Jonathan Wilson-Hartgrove tells a story about Abba Antony, a desert monk from the fourth century. In trying to figure out how to best be a citizen of two kingdoms (Rome and heaven), Antony decided that he would stay put in his town in order to be present in both worlds. A pilgrim sought out Antony and asked him, “What must one do in order to please God?” Antony encouraged the pilgrim to put God first and pattern his life after the Scriptures then added, “In whatever place you find yourself, do not easily leave it.”
It is so easy to give up on community. Being present with others requires a certain amount of vulnerability and risk. It requires that we give up some of our independence in order to live life together. But is it worth the risk? Is it worth being vulnerable?
Sometimes leaving seems like the best option. The grass is greener on the other side. There is more to offer in that town than this one. The salary at that place is higher than the salary at this place. That worship band is cooler than this worship band. That speaker is more engaging than this speaker. That school has more of my friends than this school. You can do it all by yourself, you don’t need others. After all, movement equals progress, right?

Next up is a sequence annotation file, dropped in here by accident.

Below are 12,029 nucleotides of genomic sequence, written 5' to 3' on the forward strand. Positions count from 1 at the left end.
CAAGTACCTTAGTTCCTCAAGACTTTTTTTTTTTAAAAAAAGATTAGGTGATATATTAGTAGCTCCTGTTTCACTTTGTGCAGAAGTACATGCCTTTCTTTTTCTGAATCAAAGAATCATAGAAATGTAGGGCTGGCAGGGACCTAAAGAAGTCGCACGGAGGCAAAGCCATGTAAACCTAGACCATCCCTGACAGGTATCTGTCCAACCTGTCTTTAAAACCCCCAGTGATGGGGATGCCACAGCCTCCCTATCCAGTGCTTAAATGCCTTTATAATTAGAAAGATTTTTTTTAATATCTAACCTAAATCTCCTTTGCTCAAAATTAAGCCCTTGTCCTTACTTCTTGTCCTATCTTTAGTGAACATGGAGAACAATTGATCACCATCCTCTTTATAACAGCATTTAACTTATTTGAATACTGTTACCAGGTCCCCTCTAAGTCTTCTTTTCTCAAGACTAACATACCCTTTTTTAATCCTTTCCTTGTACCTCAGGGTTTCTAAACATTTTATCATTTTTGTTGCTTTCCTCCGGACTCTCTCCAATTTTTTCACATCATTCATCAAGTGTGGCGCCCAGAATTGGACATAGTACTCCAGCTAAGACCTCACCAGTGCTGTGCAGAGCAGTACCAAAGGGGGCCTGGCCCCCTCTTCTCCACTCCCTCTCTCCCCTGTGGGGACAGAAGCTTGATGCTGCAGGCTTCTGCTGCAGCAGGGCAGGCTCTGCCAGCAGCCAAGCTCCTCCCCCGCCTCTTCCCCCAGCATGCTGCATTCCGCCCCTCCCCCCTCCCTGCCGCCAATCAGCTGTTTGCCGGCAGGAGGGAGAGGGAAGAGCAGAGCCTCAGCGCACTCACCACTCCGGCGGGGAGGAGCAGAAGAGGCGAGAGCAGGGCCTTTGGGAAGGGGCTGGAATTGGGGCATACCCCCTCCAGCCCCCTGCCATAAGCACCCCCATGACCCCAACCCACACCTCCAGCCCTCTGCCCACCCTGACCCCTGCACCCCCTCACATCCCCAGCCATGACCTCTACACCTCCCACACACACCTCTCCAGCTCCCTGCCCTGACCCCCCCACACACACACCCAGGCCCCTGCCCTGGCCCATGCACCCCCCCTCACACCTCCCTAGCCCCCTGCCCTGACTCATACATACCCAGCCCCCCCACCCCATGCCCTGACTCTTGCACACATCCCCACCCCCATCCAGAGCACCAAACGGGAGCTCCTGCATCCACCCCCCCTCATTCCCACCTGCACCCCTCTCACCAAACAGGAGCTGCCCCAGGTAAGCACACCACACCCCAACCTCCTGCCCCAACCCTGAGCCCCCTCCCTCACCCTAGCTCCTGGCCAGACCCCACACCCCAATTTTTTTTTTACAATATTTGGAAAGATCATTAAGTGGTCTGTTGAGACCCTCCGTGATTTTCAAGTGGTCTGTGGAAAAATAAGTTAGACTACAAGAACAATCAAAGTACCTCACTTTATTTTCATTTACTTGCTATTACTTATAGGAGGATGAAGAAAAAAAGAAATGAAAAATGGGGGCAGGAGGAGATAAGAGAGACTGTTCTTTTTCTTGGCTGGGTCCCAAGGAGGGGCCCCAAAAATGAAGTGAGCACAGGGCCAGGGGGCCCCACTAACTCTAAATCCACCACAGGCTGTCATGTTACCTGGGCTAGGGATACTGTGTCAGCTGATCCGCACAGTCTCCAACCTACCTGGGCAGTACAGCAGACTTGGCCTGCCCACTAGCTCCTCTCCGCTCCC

What if instead you decide to stay in the place you find yourself? To grow where God has planted you. Invest in people. As Andy Stanley says, “do for one what you wish you could do for everyone.” Put down roots. Talk to your neighbors. Be vulnerable. And who knows, you might just find God in the process. Wilson-Hartgrove concludes, “if we want our very being to rise up into God’s being, nothing is more important than rooting ourselves in a place where God can happen.”